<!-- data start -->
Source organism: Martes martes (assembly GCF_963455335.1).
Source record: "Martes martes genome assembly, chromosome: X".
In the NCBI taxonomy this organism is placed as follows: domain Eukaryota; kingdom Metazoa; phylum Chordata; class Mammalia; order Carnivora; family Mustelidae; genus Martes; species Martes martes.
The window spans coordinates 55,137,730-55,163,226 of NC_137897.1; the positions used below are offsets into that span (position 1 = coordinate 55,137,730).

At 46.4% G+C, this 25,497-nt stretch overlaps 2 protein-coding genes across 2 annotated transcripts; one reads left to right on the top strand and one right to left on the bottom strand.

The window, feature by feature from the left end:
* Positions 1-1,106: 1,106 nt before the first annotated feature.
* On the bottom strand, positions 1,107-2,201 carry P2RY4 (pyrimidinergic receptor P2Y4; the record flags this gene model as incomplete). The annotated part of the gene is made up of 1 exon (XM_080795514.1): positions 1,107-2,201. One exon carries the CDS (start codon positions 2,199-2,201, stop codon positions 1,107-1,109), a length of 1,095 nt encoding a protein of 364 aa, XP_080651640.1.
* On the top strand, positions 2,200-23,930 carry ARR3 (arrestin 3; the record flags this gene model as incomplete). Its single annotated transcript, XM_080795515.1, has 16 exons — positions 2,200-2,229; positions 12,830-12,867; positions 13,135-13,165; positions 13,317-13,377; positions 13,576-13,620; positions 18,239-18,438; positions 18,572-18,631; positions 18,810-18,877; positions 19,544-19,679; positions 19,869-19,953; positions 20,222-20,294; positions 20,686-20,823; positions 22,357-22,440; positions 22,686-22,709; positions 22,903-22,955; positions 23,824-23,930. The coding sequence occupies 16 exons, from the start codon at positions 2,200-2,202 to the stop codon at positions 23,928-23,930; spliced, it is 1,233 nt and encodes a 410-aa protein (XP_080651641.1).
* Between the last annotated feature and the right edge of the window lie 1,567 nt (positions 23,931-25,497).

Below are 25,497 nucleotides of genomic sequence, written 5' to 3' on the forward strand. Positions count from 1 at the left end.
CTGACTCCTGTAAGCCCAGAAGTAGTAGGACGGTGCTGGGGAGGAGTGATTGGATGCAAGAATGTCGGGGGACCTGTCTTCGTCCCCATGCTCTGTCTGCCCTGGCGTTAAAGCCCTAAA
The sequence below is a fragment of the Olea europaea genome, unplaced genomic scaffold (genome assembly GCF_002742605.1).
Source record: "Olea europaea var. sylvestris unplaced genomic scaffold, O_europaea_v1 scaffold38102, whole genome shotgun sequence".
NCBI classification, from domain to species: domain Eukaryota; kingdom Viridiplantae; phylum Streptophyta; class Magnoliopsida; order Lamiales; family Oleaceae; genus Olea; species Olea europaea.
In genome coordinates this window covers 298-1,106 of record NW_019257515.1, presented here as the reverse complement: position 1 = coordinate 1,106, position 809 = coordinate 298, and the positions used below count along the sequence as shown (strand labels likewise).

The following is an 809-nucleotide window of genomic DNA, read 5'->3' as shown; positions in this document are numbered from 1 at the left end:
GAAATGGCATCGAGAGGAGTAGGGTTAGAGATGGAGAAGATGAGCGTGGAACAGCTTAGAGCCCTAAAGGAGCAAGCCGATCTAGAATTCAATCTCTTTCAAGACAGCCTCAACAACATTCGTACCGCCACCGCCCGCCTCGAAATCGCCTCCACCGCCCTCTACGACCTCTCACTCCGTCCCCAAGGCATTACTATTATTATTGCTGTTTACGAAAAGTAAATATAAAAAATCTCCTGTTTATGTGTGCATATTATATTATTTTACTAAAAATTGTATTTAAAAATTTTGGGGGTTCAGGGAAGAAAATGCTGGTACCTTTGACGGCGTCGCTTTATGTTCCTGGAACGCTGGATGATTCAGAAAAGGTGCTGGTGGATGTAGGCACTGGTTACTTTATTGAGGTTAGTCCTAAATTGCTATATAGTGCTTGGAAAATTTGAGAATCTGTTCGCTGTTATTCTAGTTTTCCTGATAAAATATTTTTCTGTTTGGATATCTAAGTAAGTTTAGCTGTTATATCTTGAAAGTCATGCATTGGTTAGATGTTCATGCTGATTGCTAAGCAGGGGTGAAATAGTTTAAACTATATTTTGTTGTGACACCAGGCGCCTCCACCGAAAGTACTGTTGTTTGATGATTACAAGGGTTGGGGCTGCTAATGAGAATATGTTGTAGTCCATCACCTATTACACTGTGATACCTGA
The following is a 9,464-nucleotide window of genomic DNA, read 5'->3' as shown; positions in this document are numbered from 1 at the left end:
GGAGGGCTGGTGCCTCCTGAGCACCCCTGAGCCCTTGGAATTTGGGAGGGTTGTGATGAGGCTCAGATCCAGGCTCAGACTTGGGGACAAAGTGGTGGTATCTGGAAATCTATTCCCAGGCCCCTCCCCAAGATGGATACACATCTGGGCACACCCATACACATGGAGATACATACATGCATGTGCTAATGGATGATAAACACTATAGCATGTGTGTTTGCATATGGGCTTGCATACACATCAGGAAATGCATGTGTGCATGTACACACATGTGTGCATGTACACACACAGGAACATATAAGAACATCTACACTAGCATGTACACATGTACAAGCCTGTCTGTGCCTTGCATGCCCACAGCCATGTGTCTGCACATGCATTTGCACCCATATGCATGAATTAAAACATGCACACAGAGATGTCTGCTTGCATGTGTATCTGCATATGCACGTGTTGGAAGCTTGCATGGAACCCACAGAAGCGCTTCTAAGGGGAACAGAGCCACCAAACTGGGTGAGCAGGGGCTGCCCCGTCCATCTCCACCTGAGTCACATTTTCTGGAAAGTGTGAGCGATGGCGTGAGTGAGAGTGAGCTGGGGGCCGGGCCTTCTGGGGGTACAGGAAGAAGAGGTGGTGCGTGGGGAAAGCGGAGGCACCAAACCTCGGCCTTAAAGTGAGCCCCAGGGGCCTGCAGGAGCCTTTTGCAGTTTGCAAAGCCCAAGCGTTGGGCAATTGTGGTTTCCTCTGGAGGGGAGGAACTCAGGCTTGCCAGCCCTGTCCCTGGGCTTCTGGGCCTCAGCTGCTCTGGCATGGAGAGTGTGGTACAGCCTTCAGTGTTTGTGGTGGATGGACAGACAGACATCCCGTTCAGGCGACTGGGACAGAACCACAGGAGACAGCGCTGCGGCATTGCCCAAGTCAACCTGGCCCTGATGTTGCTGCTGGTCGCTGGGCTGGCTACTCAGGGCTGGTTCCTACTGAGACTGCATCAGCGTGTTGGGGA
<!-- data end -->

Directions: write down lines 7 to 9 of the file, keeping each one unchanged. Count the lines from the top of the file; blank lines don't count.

* Positions 1-1,106: 1,106 nt before the first annotated feature.
* On the bottom strand, positions 1,107-2,201 carry P2RY4 (pyrimidinergic receptor P2Y4; the record flags this gene model as incomplete). The annotated part of the gene is made up of 1 exon (XM_080795514.1): positions 1,107-2,201. One exon carries the CDS (start codon positions 2,199-2,201, stop codon positions 1,107-1,109), a length of 1,095 nt encoding a protein of 364 aa, XP_080651640.1.
* On the top strand, positions 2,200-23,930 carry ARR3 (arrestin 3; the record flags this gene model as incomplete). Its single annotated transcript, XM_080795515.1, has 16 exons — positions 2,200-2,229; positions 12,830-12,867; positions 13,135-13,165; positions 13,317-13,377; positions 13,576-13,620; positions 18,239-18,438; positions 18,572-18,631; positions 18,810-18,877; positions 19,544-19,679; positions 19,869-19,953; positions 20,222-20,294; positions 20,686-20,823; positions 22,357-22,440; positions 22,686-22,709; positions 22,903-22,955; positions 23,824-23,930. The coding sequence occupies 16 exons, from the start codon at positions 2,200-2,202 to the stop codon at positions 23,928-23,930; spliced, it is 1,233 nt and encodes a 410-aa protein (XP_080651641.1).